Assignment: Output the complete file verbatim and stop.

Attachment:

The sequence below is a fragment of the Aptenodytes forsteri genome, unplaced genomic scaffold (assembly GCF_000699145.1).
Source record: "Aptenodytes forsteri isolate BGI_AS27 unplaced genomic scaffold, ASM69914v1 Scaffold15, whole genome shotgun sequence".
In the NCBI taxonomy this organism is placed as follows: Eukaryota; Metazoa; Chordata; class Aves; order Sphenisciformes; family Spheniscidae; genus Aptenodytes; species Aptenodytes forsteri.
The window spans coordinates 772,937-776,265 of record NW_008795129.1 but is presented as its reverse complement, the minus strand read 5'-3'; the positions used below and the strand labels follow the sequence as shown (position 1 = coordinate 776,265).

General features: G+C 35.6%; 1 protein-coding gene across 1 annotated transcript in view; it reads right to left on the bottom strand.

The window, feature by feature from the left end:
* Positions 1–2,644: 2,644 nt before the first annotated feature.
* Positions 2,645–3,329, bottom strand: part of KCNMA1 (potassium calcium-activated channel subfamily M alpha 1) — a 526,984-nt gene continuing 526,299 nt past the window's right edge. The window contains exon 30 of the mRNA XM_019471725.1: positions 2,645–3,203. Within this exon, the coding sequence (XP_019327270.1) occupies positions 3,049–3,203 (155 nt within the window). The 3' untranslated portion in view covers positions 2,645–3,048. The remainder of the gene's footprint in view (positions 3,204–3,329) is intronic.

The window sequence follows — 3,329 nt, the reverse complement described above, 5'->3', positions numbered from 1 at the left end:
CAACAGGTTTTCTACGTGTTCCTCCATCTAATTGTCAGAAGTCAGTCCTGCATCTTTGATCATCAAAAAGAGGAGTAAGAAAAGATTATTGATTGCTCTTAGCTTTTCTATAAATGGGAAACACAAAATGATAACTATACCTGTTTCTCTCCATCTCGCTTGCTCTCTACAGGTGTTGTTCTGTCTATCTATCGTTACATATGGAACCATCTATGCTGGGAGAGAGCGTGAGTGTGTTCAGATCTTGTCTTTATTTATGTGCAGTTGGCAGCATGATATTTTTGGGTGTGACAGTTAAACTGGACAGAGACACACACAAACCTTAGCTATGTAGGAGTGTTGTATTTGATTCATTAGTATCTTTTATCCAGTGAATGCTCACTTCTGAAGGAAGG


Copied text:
The sequence below is a fragment of the Aptenodytes forsteri genome, unplaced genomic scaffold (assembly GCF_000699145.1).
Source record: "Aptenodytes forsteri isolate BGI_AS27 unplaced genomic scaffold, ASM69914v1 Scaffold15, whole genome shotgun sequence".
In the NCBI taxonomy this organism is placed as follows: Eukaryota; Metazoa; Chordata; class Aves; order Sphenisciformes; family Spheniscidae; genus Aptenodytes; species Aptenodytes forsteri.
The window spans coordinates 772,937-776,265 of record NW_008795129.1 but is presented as its reverse complement, the minus strand read 5'-3'; the positions used below and the strand labels follow the sequence as shown (position 1 = coordinate 776,265).

General features: G+C 35.6%; 1 protein-coding gene across 1 annotated transcript in view; it reads right to left on the bottom strand.

The window, feature by feature from the left end:
* Positions 1–2,644: 2,644 nt before the first annotated feature.
* Positions 2,645–3,329, bottom strand: part of KCNMA1 (potassium calcium-activated channel subfamily M alpha 1) — a 526,984-nt gene continuing 526,299 nt past the window's right edge. The window contains exon 30 of the mRNA XM_019471725.1: positions 2,645–3,203. Within this exon, the coding sequence (XP_019327270.1) occupies positions 3,049–3,203 (155 nt within the window). The 3' untranslated portion in view covers positions 2,645–3,048. The remainder of the gene's footprint in view (positions 3,204–3,329) is intronic.

The window sequence follows — 3,329 nt, the reverse complement described above, 5'->3', positions numbered from 1 at the left end:
CAACAGGTTTTCTACGTGTTCCTCCATCTAATTGTCAGAAGTCAGTCCTGCATCTTTGATCATCAAAAAGAGGAGTAAGAAAAGATTATTGATTGCTCTTAGCTTTTCTATAAATGGGAAACACAAAATGATAACTATACCTGTTTCTCTCCATCTCGCTTGCTCTCTACAGGTGTTGTTCTGTCTATCTATCGTTACATATGGAACCATCTATGCTGGGAGAGAGCGTGAGTGTGTTCAGATCTTGTCTTTATTTATGTGCAGTTGGCAGCATGATATTTTTGGGTGTGACAGTTAAACTGGACAGAGACACACACAAACCTTAGCTATGTAGGAGTGTTGTATTTGATTCATTAGTATCTTTTATCCAGTGAATGCTCACTTCTGAAGGAAGG